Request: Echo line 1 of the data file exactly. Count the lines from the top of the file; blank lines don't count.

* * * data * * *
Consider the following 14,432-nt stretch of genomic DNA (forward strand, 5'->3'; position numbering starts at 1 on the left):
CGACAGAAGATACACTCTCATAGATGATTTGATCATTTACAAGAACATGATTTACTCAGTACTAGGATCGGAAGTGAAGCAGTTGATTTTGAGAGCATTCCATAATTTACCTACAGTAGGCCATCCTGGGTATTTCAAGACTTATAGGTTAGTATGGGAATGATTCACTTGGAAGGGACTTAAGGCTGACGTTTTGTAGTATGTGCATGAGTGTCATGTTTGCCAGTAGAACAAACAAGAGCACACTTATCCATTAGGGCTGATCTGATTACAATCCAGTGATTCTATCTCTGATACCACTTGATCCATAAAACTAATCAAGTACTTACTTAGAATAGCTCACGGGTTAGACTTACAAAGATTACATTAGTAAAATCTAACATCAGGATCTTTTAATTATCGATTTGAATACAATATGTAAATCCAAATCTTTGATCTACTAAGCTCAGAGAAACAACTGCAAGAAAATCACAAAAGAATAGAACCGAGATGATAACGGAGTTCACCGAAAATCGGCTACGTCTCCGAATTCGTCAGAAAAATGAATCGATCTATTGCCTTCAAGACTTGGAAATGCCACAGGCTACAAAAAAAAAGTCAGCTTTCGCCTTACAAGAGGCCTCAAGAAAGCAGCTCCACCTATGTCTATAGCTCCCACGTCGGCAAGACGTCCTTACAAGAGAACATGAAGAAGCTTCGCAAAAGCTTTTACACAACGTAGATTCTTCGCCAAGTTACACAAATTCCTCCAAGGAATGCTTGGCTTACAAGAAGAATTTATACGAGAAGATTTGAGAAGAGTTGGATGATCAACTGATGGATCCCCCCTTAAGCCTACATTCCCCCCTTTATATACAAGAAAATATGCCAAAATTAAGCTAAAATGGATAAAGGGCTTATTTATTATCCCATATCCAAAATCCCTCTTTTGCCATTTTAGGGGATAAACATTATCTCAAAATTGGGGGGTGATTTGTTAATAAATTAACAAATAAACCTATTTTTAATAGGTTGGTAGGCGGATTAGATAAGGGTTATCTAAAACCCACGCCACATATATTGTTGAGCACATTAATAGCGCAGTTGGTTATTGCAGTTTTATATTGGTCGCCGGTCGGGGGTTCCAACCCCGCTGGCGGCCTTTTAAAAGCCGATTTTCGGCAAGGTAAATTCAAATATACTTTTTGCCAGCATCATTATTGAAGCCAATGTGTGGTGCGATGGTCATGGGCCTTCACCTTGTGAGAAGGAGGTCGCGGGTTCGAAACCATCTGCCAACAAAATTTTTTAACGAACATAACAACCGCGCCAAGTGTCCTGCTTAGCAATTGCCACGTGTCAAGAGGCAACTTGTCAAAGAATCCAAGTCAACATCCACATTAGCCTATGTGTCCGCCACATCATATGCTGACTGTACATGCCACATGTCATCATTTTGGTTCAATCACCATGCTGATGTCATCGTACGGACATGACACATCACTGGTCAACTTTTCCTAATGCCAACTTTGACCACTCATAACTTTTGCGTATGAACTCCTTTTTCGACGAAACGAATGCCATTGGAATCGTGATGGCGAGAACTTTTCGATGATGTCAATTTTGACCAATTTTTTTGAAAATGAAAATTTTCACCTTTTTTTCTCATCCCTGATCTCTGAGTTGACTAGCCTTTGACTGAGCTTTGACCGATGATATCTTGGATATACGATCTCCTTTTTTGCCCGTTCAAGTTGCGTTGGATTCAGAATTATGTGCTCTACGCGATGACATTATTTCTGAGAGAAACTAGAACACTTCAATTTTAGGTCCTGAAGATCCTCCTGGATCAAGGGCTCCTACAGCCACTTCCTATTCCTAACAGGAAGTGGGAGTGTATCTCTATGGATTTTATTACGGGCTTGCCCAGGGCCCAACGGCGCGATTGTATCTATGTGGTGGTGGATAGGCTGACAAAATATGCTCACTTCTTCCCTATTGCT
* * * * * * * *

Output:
Consider the following 14,432-nt stretch of genomic DNA (forward strand, 5'->3'; position numbering starts at 1 on the left):